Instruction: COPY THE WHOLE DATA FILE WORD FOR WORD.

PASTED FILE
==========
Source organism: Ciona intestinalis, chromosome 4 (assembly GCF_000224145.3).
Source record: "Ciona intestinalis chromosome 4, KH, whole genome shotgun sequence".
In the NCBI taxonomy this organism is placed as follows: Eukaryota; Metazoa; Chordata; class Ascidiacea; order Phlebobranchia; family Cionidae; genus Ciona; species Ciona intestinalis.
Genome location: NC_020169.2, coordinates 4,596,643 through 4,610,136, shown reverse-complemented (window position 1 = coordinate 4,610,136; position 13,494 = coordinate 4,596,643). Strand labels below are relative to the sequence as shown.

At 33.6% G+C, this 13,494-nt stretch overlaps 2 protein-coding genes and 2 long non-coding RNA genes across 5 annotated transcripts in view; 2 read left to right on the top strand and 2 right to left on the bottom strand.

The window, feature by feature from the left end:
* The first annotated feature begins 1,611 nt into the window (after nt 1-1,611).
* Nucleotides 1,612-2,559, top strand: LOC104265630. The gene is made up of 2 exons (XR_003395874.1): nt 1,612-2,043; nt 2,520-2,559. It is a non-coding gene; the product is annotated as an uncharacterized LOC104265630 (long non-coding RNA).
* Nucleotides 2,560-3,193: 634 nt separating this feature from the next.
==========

Source organism: Ciona intestinalis, chromosome 4 (assembly GCF_000224145.3).
Source record: "Ciona intestinalis chromosome 4, KH, whole genome shotgun sequence".
In the NCBI taxonomy this organism is placed as follows: Eukaryota; Metazoa; Chordata; class Ascidiacea; order Phlebobranchia; family Cionidae; genus Ciona; species Ciona intestinalis.
Genome location: NC_020169.2, coordinates 4,596,643 through 4,610,136, shown reverse-complemented (window position 1 = coordinate 4,610,136; position 13,494 = coordinate 4,596,643). Strand labels below are relative to the sequence as shown.

At 33.6% G+C, this 13,494-nt stretch overlaps 2 protein-coding genes and 2 long non-coding RNA genes across 5 annotated transcripts in view; 2 read left to right on the top strand and 2 right to left on the bottom strand.

The window, feature by feature from the left end:
* The first annotated feature begins 1,611 nt into the window (after nt 1-1,611).
* Nucleotides 1,612-2,559, top strand: LOC104265630. The gene is made up of 2 exons (XR_003395874.1): nt 1,612-2,043; nt 2,520-2,559. It is a non-coding gene; the product is annotated as an uncharacterized LOC104265630 (long non-coding RNA).
* Nucleotides 2,560-3,193: 634 nt separating this feature from the next.